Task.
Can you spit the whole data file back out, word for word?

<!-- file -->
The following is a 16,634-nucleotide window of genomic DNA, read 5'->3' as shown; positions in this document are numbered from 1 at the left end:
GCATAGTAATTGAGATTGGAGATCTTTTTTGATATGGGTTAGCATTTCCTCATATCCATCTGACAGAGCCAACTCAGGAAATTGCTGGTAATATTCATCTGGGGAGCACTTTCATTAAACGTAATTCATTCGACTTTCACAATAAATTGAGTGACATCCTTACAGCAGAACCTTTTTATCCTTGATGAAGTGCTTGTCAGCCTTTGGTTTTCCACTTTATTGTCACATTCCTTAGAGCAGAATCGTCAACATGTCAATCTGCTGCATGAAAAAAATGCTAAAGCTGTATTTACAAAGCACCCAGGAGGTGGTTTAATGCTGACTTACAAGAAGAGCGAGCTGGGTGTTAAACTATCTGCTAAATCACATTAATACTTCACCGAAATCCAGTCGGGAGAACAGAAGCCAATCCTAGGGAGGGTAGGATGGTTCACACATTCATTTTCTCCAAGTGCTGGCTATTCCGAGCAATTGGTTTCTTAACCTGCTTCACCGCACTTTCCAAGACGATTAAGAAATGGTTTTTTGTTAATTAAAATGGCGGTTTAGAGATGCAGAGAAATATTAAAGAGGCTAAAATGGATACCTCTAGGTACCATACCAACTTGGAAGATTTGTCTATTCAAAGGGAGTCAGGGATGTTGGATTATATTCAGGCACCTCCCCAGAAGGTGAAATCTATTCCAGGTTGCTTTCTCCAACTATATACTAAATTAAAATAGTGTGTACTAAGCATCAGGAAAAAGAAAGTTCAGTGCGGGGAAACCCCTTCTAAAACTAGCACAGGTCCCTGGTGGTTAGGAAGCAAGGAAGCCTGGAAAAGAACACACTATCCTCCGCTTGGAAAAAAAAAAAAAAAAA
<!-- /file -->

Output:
The following is a 16,634-nucleotide window of genomic DNA, read 5'->3' as shown; positions in this document are numbered from 1 at the left end:
GCATAGTAATTGAGATTGGAGATCTTTTTTGATATGGGTTAGCATTTCCTCATATCCATCTGACAGAGCCAACTCAGGAAATTGCTGGTAATATTCATCTGGGGAGCACTTTCATTAAACGTAATTCATTCGACTTTCACAATAAATTGAGTGACATCCTTACAGCAGAACCTTTTTATCCTTGATGAAGTGCTTGTCAGCCTTTGGTTTTCCACTTTATTGTCACATTCCTTAGAGCAGAATCGTCAACATGTCAATCTGCTGCATGAAAAAAATGCTAAAGCTGTATTTACAAAGCACCCAGGAGGTGGTTTAATGCTGACTTACAAGAAGAGCGAGCTGGGTGTTAAACTATCTGCTAAATCACATTAATACTTCACCGAAATCCAGTCGGGAGAACAGAAGCCAATCCTAGGGAGGGTAGGATGGTTCACACATTCATTTTCTCCAAGTGCTGGCTATTCCGAGCAATTGGTTTCTTAACCTGCTTCACCGCACTTTCCAAGACGATTAAGAAATGGTTTTTTGTTAATTAAAATGGCGGTTTAGAGATGCAGAGAAATATTAAAGAGGCTAAAATGGATACCTCTAGGTACCATACCAACTTGGAAGATTTGTCTATTCAAAGGGAGTCAGGGATGTTGGATTATATTCAGGCACCTCCCCAGAAGGTGAAATCTATTCCAGGTTGCTTTCTCCAACTATATACTAAATTAAAATAGTGTGTACTAAGCATCAGGAAAAAGAAAGTTCAGTGCGGGGAAACCCCTTCTAAAACTAGCACAGGTCCCTGGTGGTTAGGAAGCAAGGAAGCCTGGAAAAGAACACACTATCCTCCGCTTGGAAAAAAAAAAAAAAAAA